To identify possibility of biodiversity banking in Japan, we researched banking systems in Germany where the system is very active other than USA. According to results, we found three points which would accelerate introduction of the system into Japan. First point is that “compensation,” as the last resort in mitigation hierarchy, can be paid by money. Second point is that majority of banks are operated by local governments. These points are similar to in-lieu fee program in USA. Third point is that simple quantitative evaluation methods are used to assess “no net loss.” Although it is not appropriate to assess impacts only by vegetation in Japan where habitats are fragmented, simplicity and adaptability will be important.
Intensive participatory and “consensus-based” Strategic Environmental Assessment Framework is formulated, and then, applied for a JICA-funded “Project on Integrated Urban Development Master Plan (MP) for the City of Nairobi in the Republic of Kenya”. Approximately 100 stakeholder meetings are conducted across Nairobi region, and a broad consensus of the proposed urban development MP is established through a series of discussions held at each stakeholder meeting, in association with the development of the website as well as hot lines, established for the proposed MP development project.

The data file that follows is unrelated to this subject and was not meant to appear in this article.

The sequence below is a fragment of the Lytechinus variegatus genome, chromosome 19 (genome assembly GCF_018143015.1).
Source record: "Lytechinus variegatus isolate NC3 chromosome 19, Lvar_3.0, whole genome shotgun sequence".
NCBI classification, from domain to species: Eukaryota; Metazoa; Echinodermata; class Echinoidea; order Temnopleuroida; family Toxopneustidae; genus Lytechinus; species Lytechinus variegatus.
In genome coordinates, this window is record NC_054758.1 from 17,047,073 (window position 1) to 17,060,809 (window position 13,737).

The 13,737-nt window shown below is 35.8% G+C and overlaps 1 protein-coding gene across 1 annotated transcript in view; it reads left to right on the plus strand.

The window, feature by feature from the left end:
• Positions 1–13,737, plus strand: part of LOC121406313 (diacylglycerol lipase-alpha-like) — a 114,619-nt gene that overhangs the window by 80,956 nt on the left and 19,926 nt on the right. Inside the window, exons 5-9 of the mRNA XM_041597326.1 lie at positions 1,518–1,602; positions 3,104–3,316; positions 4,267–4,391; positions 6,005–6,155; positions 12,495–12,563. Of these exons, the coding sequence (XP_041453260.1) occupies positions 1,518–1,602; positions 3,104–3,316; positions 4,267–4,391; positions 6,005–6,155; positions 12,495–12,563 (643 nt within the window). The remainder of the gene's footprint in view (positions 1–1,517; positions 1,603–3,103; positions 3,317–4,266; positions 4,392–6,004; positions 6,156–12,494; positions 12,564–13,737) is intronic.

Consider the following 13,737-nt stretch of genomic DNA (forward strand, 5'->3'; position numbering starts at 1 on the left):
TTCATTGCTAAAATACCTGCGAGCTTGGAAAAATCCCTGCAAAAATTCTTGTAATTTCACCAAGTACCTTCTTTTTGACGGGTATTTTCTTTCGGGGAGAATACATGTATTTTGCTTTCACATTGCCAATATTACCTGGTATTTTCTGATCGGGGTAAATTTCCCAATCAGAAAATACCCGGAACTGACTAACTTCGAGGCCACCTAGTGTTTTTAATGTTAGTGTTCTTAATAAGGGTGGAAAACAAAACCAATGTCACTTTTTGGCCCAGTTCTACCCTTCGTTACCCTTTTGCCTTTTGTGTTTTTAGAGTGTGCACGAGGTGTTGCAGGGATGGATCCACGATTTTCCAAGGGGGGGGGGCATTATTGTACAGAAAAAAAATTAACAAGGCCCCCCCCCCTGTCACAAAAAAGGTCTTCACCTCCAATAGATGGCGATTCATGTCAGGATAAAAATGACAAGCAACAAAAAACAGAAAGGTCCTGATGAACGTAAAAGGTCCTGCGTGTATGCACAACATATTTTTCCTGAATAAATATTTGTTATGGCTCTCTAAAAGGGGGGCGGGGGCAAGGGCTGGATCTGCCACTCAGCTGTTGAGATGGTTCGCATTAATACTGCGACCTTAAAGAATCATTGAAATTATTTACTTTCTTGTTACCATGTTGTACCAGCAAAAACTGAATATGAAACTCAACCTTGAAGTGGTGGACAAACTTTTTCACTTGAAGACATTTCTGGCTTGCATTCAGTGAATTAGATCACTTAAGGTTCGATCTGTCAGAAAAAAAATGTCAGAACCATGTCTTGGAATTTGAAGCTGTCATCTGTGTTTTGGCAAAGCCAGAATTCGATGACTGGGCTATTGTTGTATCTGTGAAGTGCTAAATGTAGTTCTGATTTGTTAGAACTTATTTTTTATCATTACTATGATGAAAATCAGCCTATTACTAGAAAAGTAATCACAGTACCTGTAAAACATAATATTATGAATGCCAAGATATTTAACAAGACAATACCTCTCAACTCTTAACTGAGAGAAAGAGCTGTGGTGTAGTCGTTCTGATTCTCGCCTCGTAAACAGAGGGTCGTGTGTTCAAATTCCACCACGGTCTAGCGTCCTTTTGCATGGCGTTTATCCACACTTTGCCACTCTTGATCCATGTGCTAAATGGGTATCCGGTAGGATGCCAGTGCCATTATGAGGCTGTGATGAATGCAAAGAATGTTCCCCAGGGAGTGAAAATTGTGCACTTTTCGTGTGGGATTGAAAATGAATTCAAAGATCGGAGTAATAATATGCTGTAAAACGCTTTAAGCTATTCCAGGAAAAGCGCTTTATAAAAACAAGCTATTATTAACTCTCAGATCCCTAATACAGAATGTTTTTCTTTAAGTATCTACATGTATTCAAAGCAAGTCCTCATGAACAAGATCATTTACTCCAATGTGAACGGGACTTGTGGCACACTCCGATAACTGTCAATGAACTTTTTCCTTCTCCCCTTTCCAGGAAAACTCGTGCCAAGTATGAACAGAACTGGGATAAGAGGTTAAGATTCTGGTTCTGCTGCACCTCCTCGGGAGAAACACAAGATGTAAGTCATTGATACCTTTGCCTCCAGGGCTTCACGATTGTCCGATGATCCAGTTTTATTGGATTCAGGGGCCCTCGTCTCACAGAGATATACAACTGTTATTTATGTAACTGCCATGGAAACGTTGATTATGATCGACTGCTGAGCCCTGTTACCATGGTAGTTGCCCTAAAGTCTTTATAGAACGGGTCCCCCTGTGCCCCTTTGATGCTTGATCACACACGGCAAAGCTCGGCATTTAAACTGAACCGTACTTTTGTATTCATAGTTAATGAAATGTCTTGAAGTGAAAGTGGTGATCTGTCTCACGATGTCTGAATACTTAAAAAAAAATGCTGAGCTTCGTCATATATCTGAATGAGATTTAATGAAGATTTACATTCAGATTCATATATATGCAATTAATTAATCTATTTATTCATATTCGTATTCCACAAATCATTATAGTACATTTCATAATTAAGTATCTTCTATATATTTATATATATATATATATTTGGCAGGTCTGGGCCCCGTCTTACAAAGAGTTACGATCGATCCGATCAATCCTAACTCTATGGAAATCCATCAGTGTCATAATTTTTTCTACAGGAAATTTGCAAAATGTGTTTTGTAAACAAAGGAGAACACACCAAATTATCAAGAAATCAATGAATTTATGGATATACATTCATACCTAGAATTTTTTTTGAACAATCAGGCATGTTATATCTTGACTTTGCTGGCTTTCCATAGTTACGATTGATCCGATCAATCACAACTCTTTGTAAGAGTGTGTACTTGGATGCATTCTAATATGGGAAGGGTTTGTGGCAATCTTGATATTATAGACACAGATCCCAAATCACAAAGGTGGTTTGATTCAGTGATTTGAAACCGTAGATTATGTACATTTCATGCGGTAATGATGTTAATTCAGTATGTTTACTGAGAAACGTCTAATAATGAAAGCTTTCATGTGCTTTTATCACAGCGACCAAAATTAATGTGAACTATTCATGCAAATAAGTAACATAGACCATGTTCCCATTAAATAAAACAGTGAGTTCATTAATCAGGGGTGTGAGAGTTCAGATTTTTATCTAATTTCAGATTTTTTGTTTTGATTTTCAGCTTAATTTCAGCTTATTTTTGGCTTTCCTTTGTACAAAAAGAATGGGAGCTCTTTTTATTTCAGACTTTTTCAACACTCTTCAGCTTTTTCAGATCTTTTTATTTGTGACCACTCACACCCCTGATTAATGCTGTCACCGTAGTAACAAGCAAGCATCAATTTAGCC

The effect of low-frequency noise on the feeding and growth of 0+ year red sea bream Pagrus major was examined. Four groups (50 fish/group) of fish were reared in separate 600 L circular tanks and fed using self-feeders for 55 days. During day 20 to day 38, each group was exposed to one of four different sound conditions (100 Hz pure tone emitted from underwater speaker system at output sound pressure levels of 100, 120 and 140 dB re 1 μPa @1 m, or ambient noise only). Low-frequency noise exposure did not affect feeding rhythm, feed intake and growth performance. However, 140 dB group fish showed strong startle response at onset of low-frequency noise exposure, and did not stay near underwater speaker through out the low-frequency noise exposure period.
The role of NGOs in the environmental impact assessment (EIA) is large. But the degree of involvement of the Japanese NGOs has not been grasped. Therefore, by carrying out a questionnaire survey, we examined whether the NGOs is involved in how much of the EIA. I found out that there isn't a lot of that according to the result. It was possible to concentrate an opinion of NGOs about a problem of EIA and a plan of improvement.